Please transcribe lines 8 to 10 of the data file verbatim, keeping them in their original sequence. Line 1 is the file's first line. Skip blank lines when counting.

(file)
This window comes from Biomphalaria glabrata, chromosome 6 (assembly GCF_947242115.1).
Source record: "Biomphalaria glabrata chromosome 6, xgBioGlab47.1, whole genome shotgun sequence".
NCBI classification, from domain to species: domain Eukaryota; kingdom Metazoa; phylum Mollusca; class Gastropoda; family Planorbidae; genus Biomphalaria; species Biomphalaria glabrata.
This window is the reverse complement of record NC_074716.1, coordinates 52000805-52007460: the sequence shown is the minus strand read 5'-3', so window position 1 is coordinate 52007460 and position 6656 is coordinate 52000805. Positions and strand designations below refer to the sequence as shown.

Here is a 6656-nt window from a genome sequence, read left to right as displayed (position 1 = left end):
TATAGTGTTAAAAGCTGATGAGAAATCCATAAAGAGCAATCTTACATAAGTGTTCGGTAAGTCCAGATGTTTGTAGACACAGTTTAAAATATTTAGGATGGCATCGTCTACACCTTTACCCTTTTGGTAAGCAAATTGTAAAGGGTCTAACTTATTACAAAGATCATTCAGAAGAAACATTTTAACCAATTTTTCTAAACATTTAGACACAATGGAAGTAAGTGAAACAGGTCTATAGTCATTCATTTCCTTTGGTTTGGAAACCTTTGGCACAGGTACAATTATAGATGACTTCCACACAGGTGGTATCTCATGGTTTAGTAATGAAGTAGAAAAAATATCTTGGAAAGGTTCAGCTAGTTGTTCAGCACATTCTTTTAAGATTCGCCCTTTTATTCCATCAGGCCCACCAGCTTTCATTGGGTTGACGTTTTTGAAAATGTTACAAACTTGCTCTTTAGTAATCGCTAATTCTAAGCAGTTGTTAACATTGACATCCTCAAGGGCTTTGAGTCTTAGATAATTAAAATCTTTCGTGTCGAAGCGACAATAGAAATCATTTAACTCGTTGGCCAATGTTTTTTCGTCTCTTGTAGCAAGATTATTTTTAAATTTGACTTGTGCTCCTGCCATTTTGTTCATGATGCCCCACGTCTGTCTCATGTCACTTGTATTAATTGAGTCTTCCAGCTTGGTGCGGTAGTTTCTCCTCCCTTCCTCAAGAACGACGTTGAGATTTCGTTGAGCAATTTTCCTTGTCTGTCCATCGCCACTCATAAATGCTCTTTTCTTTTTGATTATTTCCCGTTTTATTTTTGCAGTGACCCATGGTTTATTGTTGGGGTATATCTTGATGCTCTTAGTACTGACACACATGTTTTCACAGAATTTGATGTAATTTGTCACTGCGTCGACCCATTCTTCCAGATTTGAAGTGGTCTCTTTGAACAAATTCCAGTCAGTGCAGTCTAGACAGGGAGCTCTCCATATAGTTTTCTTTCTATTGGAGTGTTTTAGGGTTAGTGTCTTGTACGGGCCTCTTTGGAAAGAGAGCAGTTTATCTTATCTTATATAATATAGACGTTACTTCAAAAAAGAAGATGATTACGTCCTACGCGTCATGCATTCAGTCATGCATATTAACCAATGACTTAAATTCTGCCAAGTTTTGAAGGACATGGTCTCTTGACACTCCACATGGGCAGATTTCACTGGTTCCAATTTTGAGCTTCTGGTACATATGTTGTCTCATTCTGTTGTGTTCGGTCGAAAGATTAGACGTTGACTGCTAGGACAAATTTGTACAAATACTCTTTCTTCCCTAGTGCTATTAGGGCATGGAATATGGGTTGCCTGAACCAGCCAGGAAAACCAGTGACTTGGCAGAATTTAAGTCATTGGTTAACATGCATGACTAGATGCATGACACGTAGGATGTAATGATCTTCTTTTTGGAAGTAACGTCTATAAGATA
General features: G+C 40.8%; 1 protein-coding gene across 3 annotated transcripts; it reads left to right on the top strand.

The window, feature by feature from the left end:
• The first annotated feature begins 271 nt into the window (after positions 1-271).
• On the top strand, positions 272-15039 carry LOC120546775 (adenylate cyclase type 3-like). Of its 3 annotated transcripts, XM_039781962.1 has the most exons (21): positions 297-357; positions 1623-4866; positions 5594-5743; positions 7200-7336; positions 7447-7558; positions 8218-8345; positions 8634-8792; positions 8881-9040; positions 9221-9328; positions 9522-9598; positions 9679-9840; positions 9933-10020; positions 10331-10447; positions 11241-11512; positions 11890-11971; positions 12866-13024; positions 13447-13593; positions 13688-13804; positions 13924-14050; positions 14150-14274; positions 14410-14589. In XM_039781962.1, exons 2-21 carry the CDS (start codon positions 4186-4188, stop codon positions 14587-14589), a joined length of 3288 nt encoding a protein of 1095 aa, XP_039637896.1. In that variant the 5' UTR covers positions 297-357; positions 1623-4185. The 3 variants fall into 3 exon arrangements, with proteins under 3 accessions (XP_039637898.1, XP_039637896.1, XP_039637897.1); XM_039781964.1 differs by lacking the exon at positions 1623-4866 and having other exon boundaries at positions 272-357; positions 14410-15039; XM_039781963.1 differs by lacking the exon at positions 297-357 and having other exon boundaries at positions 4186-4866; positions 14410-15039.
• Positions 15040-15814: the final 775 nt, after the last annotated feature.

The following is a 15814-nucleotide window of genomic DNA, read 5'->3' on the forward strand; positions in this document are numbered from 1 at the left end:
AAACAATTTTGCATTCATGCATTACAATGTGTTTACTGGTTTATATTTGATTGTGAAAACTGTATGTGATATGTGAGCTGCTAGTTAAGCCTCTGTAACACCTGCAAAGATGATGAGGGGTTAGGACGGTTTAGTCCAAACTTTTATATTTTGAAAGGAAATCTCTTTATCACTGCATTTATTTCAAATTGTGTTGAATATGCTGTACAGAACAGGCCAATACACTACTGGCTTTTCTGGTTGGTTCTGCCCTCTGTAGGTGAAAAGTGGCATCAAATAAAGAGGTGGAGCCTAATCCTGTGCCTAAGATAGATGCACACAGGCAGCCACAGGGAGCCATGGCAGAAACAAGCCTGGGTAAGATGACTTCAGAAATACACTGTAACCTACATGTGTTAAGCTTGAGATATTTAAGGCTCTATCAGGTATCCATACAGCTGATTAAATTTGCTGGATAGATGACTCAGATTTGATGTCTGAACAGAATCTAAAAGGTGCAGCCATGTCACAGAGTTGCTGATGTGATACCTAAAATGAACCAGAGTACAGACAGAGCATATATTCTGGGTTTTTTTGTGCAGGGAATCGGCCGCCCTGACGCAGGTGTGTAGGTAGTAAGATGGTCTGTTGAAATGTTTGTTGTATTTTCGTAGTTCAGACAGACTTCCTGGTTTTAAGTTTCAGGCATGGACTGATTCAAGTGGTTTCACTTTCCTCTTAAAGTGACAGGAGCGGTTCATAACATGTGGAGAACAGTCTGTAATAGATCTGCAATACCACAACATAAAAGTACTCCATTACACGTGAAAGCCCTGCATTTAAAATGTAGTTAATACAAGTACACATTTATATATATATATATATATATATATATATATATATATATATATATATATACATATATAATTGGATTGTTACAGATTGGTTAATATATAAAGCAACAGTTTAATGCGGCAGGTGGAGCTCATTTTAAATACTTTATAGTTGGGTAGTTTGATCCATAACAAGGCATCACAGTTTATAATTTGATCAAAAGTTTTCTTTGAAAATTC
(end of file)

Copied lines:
The window, feature by feature from the left end:
• The first annotated feature begins 271 nt into the window (after positions 1-271).
• On the top strand, positions 272-15039 carry LOC120546775 (adenylate cyclase type 3-like). Of its 3 annotated transcripts, XM_039781962.1 has the most exons (21): positions 297-357; positions 1623-4866; positions 5594-5743; positions 7200-7336; positions 7447-7558; positions 8218-8345; positions 8634-8792; positions 8881-9040; positions 9221-9328; positions 9522-9598; positions 9679-9840; positions 9933-10020; positions 10331-10447; positions 11241-11512; positions 11890-11971; positions 12866-13024; positions 13447-13593; positions 13688-13804; positions 13924-14050; positions 14150-14274; positions 14410-14589. In XM_039781962.1, exons 2-21 carry the CDS (start codon positions 4186-4188, stop codon positions 14587-14589), a joined length of 3288 nt encoding a protein of 1095 aa, XP_039637896.1. In that variant the 5' UTR covers positions 297-357; positions 1623-4185. The 3 variants fall into 3 exon arrangements, with proteins under 3 accessions (XP_039637898.1, XP_039637896.1, XP_039637897.1); XM_039781964.1 differs by lacking the exon at positions 1623-4866 and having other exon boundaries at positions 272-357; positions 14410-15039; XM_039781963.1 differs by lacking the exon at positions 297-357 and having other exon boundaries at positions 4186-4866; positions 14410-15039.